First thing's first–Before starting any dish, you should always ensure that your prawns are still fresh and have not begun to spoil. Eating bad shellfish is one of the most common causes of food poisoning, and your health is not worth risking.
Refer to our blog post on how to spot spoilage and extend the freshness of your King Prawns.
Got you fresh King Prawns? It's time to clean and prep!
To pull or not to pull (the head) is entirely up to you and how you want to cook them or, as the recipe suggests. We think there is fantastic flavor in our prawn heads, but know that is not for everyone. But, for this post, we are going head off. So, place one hand on the head and one hand on the body and twist!
Take off the shell using a sharp paring knife or (if you have them) kitchen shears cut the shell along the prawn's back, from its head to its tail. Some pros cut towards the flesh to make a shallow incision on the back to expose the vein. Either way, once you've cut the shell, pinch the underbelly, pop the flesh out from the shell, and (optionally) remove the tail.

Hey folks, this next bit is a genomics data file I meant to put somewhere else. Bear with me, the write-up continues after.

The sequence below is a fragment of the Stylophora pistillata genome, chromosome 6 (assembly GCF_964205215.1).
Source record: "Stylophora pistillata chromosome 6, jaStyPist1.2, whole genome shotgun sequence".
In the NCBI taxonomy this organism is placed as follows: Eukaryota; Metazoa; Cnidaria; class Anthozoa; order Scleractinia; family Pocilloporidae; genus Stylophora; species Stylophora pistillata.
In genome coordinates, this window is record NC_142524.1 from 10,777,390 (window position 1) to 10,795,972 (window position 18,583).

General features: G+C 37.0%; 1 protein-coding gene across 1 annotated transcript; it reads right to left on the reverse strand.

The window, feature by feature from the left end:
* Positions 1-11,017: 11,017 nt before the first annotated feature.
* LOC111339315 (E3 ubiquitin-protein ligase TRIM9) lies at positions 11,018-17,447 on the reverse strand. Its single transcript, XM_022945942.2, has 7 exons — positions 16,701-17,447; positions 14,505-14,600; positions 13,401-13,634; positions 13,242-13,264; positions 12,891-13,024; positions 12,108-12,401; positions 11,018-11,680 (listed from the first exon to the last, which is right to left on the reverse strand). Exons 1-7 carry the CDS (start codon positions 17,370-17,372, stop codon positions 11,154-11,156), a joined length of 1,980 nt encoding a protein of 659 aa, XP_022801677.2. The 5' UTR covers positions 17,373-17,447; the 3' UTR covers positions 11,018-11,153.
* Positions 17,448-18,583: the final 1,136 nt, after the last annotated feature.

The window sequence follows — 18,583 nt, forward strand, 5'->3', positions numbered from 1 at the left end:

Take out the vein with the tip of your knife and discard it on a paper towel. If you've not managed to reveal the vein, simply follow the same path along the back of the shrimp, cutting about half a centimeter, and you'll see it.
Pat them dry with a clean paper towel or kitchen towel, and you're ready to cook! If your prawns are still wet when in a hot pan with oil, it will splatter, and we just don't want that.